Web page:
In this episode, I start cookin’ in New York’s Chinatown, where you can grab the best variety of noodles at the cheapest prices, and maybe meet some characters along the way. I then return to my kitchen where I’m making a peanut sauce to top off my noodles. Upgrade your dorm-room ramen with this easy-to-make, mildly spicy sauce coupled with steamed broccoli, green onion and sesame seeds. The soundtrack is pretty spicy too. Don’t forget to post your comments. Thanks for watching. Peace!
- Noodles (Udon, Soba, Rice, Egg, whatever!)
- 1 Cup Peanut Butter (Use the pure stuff, no sugar added)
- 1/4 Cup Soy Sauce
- 1 Tbsp. Hot Sauce (Chili-based, Asian varieties work best. Add more to taste.)
- 1 Cup Soy Milk (You can also use coconut milk for a richer taste or water for a lighter taste)
- 1 tsp. Sesame Oil
- 1-2 Tbsp. Freshly Squeezed Lemon or Lime Juice
- 2 Cloves Finely Chopped Garlic
- 1 Tbsp. Finely Chopped Ginger
- 1 Tsp. Cayenne Pepper (add more to taste)
- Salt and Pepper (to taste)
- 2 Tbsp. Water
- 1 Bushel Chopped Green Onion/Scallions
- Broccoli and Sesame Seeds (to garnish)
Start by making the noodles, as most cook in 2-5 minutes once dropped in boiling water. Read the package or keep a close eye. Set noodles aside.
Fry the garlic and ginger in sesame oil for about a minute until they get slightly browned. Don’t let the garlic and ginger brown too much as they will burn. Stirring after each, add the rest of the ingredients until sauce develops a thick, cohesive, creamy texture and is nice and warm. Stir constantly.*
Pour sauce over noodles immediately and top with scallions, steamed broccoli and sesame seeds.
Recipe should serve 4-5 hungry people.
*This sauce is very peanuty and quite thick. For a thinner, less peanutty taste/texture, add more water and/or soy milk. Feel free to experiment with different amounts of hot sauce as well.
Hey everyone! Thanks for your valuable feedback and enthusiasm about the pilot. There will be another delicious episode of Cookin’ posted next week so keep an eye out!
Also, many of you have asked about the spices I used in my shakshuka. There are so many possibilities I cannot name them all but here are some suggestions: parsley, oregano, basil, thyme, dill, salt, pepper, chilli pepper, and red pepper flakes.
I’d suggest starting with a half teaspoon of any of them (or combo of them) and adding to taste. Spices are a great way to give an individual spin to a recipe, so go for it and try things out.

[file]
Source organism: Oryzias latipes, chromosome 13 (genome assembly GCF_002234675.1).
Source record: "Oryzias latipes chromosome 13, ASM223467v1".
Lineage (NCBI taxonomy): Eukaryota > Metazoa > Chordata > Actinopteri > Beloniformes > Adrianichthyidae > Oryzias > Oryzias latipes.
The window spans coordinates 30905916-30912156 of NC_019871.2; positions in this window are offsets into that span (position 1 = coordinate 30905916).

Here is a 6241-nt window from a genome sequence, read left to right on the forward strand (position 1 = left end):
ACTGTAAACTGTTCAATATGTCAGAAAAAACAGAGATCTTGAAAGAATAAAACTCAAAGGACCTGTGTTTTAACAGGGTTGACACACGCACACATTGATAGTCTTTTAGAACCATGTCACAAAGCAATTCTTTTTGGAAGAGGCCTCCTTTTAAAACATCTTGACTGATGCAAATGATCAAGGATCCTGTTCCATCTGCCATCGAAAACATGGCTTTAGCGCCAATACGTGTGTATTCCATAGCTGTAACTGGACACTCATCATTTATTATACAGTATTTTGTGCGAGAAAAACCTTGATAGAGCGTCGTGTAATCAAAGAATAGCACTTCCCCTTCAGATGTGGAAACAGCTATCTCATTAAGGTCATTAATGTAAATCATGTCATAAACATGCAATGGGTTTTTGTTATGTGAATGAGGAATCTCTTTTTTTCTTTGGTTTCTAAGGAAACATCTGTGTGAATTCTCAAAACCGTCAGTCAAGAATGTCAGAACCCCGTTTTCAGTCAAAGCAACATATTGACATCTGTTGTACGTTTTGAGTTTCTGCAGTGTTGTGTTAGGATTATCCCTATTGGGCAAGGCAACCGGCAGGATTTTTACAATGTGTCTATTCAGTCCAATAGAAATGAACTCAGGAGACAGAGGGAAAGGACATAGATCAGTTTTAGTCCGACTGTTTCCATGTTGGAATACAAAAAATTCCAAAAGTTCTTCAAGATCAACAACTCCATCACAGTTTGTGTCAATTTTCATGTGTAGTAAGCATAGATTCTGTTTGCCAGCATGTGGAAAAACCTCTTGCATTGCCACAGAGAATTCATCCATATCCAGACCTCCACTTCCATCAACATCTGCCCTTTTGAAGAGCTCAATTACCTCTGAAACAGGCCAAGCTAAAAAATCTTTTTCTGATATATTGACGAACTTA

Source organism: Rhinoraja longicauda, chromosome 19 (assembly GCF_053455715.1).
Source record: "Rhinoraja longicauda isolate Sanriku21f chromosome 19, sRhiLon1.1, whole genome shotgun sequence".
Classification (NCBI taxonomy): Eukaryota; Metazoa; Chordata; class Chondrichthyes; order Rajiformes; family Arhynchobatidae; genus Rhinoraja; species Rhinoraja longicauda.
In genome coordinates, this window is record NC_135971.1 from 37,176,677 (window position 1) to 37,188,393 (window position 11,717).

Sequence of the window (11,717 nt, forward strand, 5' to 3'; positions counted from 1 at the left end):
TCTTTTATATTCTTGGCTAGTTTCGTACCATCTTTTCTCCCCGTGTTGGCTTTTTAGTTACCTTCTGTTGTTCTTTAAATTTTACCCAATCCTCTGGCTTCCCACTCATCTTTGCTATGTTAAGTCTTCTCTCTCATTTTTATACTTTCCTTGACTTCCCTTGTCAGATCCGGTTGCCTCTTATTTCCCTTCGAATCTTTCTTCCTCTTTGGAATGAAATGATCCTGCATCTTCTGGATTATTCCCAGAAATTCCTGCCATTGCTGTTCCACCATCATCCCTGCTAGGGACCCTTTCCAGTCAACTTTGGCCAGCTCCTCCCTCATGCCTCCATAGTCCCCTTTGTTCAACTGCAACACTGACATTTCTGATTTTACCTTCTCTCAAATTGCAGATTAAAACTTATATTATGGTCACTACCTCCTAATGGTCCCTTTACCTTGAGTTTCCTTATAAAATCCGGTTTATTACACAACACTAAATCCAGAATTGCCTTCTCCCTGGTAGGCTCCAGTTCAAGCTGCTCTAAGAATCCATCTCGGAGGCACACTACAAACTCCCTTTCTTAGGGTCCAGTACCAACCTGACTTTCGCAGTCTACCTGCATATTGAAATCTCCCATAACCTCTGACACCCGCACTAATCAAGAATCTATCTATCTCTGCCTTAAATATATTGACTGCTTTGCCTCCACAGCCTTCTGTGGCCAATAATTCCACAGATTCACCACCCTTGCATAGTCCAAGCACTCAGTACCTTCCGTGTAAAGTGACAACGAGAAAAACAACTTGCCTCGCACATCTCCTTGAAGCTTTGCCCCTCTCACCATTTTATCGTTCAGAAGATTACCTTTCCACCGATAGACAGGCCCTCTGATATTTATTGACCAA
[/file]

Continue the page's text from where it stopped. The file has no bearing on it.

Don’t forget to let me know how your shakshuka turned out.
On the pilot episode, I’m makin’ shakshuka, an easy-to-make middle eastern egg dish that works as breakfast, lunch or dinner. It consists of ingredients you can keep around the house and definitely makes you feel good (and is good for you).
Recipe (serves two to three people):
3 Medium Tomatoes
1 Medium Onion
1 Green Pepper
1 Can Diced Tomatoes
2 Tbsp. Tomato Paste
2 Cloves Garlic (Optional)
1 Tbsp. Hot Pepper (Optional)
Salt, Pepper, Paprika, Cayenne Pepper to taste
Three Easy Steps to Slammin’ Shakshuka:
Chop the tomatoes, onions and green pepper (and optional garlic and hot pepper). You want the pieces to be bite-sized (though the onion can be smaller).
Heat a frying pan (the higher the sides of the pan, the better) with some olive oil and fry the onions (and optional garlic and hot pepper) to start. When onions get a bit soft, throw in the tomatoes and pepper. Once the veggies start getting a bit soft, throw in the canned tomatoes and tomato paste. Keep that cookin’ (and stirring) at a low heat until the green pepper is pretty soft.
Turn up the heat until the mixture starts to bubble. Crack one egg at a time into the pan and let them sit there. Do not stir or move the eggs around. You might want to cover the pan. Eggs should take about 4 minutes to cook but you can decide if you want them runnier or harder.
When they arrive at the consistency you like, scoop up tomatoes and egg onto the plate and serve with a thick piece of bread and some salad. You may also want to try throwing some cheese on top of your frying eggs and/or topping off your meal with some hot sauce.
Yum. Let me know how it goes.